We won’t venture much into the garden over the next few months and just as we prepare it to withstand the winter weather we should treat our trusty tools in the same way.

We’ll continue using some tools, like loppers and secateurs for pruning and scissors for cutting string and these must be cleaned and sharpened throughout the year.

A special file or stone works nicely for secateurs and a grinding stone for loppers. I find a flat file also gives a good sharp edge on loppers and any other tools that need this, such as a hoe and spade. They also all need oiling; WD40 works nicely for me.

But shears of all kinds will be given a rest. I screw my shear sharpener onto the workbench and am using it all the time as it works equally well for scissors.

Spades and forks also need an extra clean up. If you’ve still got one of the old-fashioned spades with a wooden shank, rub in some oil (preferably linseed) to help it last a bit longer.

Sadly the shank on my trusty old spade broke a few years ago, so I gave the handle end a new lease of life by cutting and shaping it to make an excellent leek dibber. I try not to waste anything.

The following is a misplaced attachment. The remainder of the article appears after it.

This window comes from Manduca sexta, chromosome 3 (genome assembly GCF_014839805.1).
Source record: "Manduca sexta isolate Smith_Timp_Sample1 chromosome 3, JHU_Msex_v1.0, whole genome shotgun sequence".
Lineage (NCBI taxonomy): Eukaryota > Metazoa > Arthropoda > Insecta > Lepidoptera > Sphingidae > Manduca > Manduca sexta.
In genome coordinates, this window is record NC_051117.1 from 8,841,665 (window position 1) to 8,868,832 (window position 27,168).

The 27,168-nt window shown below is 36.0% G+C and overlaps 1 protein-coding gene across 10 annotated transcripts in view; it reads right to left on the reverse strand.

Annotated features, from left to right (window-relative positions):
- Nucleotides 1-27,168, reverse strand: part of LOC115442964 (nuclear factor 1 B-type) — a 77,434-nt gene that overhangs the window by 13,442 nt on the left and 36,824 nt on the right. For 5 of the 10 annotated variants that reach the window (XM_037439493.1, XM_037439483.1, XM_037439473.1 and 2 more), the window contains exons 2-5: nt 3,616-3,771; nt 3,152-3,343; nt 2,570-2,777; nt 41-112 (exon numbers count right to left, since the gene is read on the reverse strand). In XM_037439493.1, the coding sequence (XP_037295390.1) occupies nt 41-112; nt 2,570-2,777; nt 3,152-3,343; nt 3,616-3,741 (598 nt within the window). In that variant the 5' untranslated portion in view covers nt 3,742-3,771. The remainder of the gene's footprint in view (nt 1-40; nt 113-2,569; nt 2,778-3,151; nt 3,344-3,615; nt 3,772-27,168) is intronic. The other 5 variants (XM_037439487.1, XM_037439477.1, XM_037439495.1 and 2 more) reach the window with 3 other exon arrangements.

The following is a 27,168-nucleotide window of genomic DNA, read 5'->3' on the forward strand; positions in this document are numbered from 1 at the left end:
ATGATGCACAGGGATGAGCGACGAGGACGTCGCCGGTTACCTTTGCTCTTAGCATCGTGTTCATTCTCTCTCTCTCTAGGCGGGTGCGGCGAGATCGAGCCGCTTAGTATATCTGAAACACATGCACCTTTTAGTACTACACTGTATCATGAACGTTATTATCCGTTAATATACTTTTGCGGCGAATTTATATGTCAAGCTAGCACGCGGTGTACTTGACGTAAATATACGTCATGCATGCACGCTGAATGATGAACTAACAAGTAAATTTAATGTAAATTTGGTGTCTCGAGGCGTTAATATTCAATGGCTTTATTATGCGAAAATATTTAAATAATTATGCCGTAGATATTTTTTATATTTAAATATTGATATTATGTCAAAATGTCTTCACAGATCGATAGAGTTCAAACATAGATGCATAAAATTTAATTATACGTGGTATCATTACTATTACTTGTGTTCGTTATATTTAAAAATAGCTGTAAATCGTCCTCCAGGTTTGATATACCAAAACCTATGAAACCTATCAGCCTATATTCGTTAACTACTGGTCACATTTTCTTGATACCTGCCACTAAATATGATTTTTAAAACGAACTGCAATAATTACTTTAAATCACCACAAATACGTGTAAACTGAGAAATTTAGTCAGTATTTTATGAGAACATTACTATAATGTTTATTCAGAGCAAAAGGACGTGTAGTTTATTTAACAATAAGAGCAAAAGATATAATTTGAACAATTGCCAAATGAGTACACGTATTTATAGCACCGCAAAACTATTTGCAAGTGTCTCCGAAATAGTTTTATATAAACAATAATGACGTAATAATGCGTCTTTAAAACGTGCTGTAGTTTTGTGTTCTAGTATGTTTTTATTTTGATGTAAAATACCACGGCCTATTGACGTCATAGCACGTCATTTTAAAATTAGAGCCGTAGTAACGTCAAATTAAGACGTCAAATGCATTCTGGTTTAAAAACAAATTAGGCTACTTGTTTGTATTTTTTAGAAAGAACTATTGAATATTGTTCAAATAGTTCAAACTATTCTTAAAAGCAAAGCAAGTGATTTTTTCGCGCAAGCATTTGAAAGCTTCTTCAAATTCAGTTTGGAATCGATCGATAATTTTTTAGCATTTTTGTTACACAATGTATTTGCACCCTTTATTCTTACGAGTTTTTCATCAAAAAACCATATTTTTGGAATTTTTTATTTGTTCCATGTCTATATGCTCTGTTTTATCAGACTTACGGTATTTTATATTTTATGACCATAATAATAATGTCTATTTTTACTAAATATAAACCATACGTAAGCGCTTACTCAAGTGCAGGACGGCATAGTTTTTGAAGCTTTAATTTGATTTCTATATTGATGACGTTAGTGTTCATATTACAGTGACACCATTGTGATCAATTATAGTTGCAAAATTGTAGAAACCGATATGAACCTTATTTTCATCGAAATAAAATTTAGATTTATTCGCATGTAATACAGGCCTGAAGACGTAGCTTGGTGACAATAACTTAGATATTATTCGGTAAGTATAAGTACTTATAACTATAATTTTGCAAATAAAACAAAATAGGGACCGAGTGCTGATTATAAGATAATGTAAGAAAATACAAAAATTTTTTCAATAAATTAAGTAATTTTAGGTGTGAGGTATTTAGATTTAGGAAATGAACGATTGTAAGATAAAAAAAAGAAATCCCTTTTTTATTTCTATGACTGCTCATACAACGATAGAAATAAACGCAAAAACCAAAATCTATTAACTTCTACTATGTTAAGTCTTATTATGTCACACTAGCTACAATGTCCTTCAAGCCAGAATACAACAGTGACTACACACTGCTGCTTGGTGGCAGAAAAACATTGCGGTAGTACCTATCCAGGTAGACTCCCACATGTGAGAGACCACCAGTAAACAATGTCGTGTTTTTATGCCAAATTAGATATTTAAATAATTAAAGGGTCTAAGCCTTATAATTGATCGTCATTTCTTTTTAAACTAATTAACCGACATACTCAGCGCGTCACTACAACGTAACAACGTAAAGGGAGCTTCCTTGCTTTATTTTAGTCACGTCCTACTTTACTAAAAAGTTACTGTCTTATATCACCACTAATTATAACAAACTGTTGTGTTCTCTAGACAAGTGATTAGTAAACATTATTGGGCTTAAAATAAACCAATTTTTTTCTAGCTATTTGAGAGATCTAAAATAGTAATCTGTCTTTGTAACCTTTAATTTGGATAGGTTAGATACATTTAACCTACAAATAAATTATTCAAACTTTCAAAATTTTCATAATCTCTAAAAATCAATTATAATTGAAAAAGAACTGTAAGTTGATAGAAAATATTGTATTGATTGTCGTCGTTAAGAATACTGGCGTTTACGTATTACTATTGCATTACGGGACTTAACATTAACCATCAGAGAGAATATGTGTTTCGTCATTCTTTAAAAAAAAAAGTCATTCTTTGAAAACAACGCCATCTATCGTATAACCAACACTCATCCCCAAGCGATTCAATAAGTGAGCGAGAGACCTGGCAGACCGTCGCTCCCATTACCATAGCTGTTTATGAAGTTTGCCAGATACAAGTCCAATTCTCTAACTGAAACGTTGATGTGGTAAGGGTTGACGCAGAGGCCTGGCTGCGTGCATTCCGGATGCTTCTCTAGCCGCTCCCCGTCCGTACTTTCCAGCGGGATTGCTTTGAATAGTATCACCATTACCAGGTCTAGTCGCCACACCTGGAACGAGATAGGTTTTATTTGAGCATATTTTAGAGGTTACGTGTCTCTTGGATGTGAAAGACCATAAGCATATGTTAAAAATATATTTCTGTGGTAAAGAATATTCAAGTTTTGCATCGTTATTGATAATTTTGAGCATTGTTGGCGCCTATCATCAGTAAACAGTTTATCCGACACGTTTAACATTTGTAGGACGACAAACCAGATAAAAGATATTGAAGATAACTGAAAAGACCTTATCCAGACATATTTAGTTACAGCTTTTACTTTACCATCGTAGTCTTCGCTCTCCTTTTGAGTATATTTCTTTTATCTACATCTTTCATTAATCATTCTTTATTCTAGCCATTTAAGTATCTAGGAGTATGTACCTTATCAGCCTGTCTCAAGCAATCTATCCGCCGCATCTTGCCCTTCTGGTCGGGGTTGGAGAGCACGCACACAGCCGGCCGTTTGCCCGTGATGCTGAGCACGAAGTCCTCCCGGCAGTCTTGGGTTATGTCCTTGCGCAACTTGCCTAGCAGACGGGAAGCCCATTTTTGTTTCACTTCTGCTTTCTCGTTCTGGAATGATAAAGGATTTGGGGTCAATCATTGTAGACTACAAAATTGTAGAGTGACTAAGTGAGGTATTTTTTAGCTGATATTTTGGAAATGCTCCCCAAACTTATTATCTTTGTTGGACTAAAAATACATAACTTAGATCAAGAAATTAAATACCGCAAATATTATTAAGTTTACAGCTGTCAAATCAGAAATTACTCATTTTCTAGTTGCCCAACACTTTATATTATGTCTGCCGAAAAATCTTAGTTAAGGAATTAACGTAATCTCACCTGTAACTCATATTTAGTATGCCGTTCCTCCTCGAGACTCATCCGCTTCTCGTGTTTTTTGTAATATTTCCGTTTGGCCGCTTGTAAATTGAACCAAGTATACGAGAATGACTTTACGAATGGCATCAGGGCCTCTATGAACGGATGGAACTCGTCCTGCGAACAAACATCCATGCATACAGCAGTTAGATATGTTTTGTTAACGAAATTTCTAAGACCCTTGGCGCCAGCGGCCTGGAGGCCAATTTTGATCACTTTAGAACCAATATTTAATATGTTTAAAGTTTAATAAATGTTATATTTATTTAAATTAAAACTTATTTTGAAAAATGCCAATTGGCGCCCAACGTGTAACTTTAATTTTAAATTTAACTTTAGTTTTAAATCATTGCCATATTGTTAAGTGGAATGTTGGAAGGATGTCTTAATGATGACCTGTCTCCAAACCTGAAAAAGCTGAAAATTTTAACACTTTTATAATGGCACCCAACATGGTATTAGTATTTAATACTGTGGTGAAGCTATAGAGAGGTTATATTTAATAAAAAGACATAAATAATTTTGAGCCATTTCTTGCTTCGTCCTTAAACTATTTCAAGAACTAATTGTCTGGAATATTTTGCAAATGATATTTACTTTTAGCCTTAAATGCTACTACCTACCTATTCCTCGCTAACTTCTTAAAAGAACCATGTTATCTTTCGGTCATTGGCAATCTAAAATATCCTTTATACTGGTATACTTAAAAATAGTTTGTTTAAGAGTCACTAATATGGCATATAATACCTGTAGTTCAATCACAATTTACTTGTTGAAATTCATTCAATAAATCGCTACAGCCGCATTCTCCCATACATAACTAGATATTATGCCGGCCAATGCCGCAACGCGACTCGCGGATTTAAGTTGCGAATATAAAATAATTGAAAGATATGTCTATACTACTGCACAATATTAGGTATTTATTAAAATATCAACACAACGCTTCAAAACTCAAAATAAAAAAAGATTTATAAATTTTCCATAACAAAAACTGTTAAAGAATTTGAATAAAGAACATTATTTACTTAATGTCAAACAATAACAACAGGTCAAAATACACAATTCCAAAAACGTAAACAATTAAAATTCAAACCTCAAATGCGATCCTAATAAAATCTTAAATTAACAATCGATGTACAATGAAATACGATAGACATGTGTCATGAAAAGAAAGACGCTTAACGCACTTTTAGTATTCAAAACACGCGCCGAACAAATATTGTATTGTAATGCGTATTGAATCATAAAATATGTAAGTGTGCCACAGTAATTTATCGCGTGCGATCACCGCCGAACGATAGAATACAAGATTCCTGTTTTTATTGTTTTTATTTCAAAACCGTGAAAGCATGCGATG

Mowers and other petrol-driven machines need cleaning up underneath and any petrol tipped out.

It can deteriorate over winter; lower-quality petrol may leave deposits and water may get in so the machine may simply not start in spring.

Some modern, battery-powered garden machinery has much more oomph than earlier models, so I’ve found they can tackle heavier work to replace petrol-driven ones. If you have any, remove the batteries and store in a dry shed.

You should also charge up the batteries from time to time as they may completely discharge and, if left like this, may become damaged or fail to hold their charge when used next spring.

Check out fleece and netting to make sure they don’t harbour bits of stick or weeds.

They do tend to discolour, turning an unwelcome greenish colour, so turn the hose on them and use a soft brush to clean up.

Small sections can go in the washing machine but I take mine down to the burn, trampling like the old-fashioned way of washing clothes in tubs.

If you haven’t been disciplined enough to bundle up and tie string round the material, it’ll save a lot of time in the spring to do it now.

If at all possible, hang fleece and mesh on the side of a wooden shed to keep it dry and stop the algae regrowing. I find stacking cloche hoops this way is also quite useful.


Plant of the Week

SILVER BIRCH, BETULA PENDULA, is a beautiful and versatile tree with stunning white bark that looks at its best when lit by low winter sun. Birch trees have a naturally graceful shape that is stunning whether bare in winter or covered by fresh green leaves in spring that then turn gold in autumn.
Silver birch tolerates most soils and is very hardy; it grows fast and needs minimal care.


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